Sine & Cosine Rules

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Sine & Cosine Rules Revision

Sine & Cosine Rules

The two rules work for any triangle at all – not just the right angled ones we’d use usual trigonometry for.

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Here’s the triangle we’ll be referencing from in this section.

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Sine Rule

Use the Sine Rule when you know the values of two angles and one side length, and want to figure out the length of another side.

The rule is

\dfrac{\textcolor{red}{a}}{\sin \textcolor{red}{A}} = \dfrac{\textcolor{blue}{b}}{\sin \textcolor{blue}{B}} = \dfrac{\textcolor{limegreen}{c}}{\sin \textcolor{limegreen}{C}}

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Cosine Rule

We’ll use this rule when we know two side lengths and the angle in between. We might also use it when we know all three side lengths.

The rule is

\textcolor{red}{a}^2 = \textcolor{blue}{b}^2 + \textcolor{limegreen}{c}^2 - 2\textcolor{blue}{b}\textcolor{limegreen}{c}\cos \textcolor{red}{A}

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Area of Any Triangle

This formula can be used for any pair of sides where the angle in between is also known.

The formula is

\text{Area} = \dfrac{1}{2}\textcolor{red}{a}\textcolor{blue}{b}\sin \textcolor{limegreen}{C}

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Note:

If we have two sides and an angle that doesn’t lie in between, we have a bit of a problem.

We’d need to find a little more information out about the system, typically by inspecting the surrounding system.

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Example: Application

Here’s a system of two triangles attached at the side of length \textcolor{red}{5}\text{ cm}.

Find values for x and \alpha.

[4 marks]

First, let’s solve for x.

Since we know the top triangle is isosceles, the two angles we don’t know yet are equal. Given that the total of angles in the triangle are 180°, we have these two angles as 80° each.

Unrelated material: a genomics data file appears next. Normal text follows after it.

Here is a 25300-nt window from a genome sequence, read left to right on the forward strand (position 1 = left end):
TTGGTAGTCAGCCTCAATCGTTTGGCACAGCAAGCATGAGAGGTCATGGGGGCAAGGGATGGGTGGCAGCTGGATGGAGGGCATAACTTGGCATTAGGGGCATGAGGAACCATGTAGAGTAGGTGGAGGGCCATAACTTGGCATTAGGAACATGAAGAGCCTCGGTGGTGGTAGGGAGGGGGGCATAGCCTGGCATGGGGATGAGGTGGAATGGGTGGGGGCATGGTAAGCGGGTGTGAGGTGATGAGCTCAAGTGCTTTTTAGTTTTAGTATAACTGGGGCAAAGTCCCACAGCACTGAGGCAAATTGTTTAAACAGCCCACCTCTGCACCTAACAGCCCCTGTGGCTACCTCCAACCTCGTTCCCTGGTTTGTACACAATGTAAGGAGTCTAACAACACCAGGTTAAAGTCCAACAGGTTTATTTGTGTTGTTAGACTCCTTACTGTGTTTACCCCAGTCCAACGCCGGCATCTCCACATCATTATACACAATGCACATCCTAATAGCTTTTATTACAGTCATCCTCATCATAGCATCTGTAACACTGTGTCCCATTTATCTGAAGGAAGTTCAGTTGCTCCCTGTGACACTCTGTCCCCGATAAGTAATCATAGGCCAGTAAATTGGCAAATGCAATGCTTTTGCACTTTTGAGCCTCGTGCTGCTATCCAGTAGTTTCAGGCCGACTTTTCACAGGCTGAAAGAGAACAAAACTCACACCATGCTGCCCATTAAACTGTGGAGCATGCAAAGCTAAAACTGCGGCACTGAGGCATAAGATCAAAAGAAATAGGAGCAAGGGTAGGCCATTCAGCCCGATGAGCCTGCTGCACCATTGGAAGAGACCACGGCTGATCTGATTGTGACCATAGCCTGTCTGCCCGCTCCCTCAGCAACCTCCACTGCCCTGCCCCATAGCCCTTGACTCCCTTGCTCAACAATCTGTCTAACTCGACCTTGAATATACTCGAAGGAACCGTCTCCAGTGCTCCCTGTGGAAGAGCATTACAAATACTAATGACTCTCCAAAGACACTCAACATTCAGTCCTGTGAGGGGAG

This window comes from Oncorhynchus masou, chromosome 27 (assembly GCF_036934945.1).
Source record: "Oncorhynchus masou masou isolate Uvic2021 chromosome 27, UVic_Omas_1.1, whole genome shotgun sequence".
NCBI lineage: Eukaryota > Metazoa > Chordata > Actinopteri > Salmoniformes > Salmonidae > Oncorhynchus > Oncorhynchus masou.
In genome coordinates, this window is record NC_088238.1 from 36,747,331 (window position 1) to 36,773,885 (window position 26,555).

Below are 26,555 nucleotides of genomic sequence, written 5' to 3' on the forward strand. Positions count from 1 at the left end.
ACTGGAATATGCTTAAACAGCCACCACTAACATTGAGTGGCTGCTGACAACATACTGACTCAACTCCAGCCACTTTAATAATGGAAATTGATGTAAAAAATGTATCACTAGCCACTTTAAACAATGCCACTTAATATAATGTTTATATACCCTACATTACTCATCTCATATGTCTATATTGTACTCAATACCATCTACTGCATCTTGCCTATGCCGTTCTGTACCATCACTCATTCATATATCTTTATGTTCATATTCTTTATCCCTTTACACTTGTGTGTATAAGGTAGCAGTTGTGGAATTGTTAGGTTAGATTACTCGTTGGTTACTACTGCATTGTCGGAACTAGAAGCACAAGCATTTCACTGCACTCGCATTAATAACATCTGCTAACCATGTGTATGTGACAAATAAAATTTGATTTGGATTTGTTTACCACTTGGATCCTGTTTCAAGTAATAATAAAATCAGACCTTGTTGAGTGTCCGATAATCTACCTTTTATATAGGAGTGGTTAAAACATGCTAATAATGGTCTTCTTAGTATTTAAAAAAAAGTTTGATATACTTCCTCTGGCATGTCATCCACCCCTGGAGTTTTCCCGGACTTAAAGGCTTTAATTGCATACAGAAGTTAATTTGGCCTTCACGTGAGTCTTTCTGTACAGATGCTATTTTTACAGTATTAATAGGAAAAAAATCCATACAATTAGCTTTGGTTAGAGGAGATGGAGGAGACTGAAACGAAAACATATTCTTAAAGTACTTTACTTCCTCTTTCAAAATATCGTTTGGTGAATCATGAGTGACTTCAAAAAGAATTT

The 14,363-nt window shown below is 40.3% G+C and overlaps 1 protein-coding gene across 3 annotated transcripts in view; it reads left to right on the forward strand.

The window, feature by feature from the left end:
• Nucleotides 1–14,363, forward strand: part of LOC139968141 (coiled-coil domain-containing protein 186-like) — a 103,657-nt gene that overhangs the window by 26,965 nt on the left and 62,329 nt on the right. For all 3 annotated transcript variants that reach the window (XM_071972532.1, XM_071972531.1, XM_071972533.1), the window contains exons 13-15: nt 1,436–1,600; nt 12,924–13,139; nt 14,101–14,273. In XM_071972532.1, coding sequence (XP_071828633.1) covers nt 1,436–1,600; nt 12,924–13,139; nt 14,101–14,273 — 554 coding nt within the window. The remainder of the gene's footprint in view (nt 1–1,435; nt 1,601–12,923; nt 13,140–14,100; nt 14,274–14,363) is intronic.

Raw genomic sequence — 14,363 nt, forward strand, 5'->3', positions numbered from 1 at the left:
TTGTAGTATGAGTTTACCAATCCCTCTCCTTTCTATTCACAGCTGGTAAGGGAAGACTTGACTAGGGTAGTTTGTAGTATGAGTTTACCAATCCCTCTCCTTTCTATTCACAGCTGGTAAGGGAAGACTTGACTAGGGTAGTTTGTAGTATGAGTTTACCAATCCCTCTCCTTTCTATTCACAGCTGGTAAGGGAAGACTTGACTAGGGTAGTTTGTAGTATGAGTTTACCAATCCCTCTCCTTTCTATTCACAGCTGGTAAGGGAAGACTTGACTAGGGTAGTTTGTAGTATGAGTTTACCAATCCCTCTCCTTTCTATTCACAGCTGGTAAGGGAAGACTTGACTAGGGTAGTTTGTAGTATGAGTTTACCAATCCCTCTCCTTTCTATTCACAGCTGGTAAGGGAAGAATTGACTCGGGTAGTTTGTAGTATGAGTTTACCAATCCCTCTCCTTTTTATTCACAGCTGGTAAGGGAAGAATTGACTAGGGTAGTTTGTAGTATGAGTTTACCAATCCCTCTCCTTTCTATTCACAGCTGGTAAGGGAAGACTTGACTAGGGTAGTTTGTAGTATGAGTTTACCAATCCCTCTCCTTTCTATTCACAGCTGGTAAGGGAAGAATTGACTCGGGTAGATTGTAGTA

From there

\dfrac{\textcolor{red}{5}}{\sin 20°} = \dfrac{x}{\sin 80°}

so

x = \dfrac{\textcolor{red}{5}\sin 80°}{\sin 20°} = 14.40\text{ cm (to } 2 \text{ dp)}

 

Now, to solve for \alpha.

\textcolor{red}{5}^2 = \textcolor{blue}{6}^2 + \textcolor{limegreen}{7}^2 - (2 \times \textcolor{blue}{6} \times \textcolor{limegreen}{7} \times \cos \textcolor{red}{\alpha})

or

\textcolor{red}{25} = \textcolor{blue}{36} + \textcolor{limegreen}{49} - 84\cos \textcolor{red}{\alpha}

so

\textcolor{red}{\alpha} = \cos ^{-1}\left( \dfrac{\textcolor{red}{25} - (\textcolor{blue}{36} + \textcolor{limegreen}{49})}{-84}\right) = 44.42°

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Sine & Cosine Rules Example Questions

a^2 = b^2 + c^2 - 2bc\cos A

gives

\cos A = \dfrac{b^2 + c^2 - a^2}{2bc}

so

A = \cos ^{-1}\left( \dfrac{b^2 + c^2 - a^2}{2bc}\right) = \cos ^{-1}\left( \dfrac{4^2 + 5^2 - 6^2}{2 \times 4 \times 5}\right) = 82.82°

\text{Area} = \dfrac{1}{2} \times 1.5a \times 2a \times \sin 70° = 1.41a^{2}

First of all, we have the unmarked angle in the triangle as 180° - 120° = 60°.

By using the sine rule, we have the equation

\dfrac{15}{\sin 60°} = \dfrac{10}{\sin \alpha}

giving

\alpha = 35.26°

 

Since we have angles in a triangle summing to 180°, we have

 

\beta = 180° - (60° + 35.26°) = 84.74°

 

By extension,

\dfrac{15}{\sin 60°} = \dfrac{x}{\sin \beta}

so

x = 17.25\text{ cm (to }2\text{ dp)}

Additional Resources

MME

Exam Tips Cheat Sheet

A Level
MME

Formula Booklet

A Level

Sine & Cosine Rules Worksheet and Example Questions

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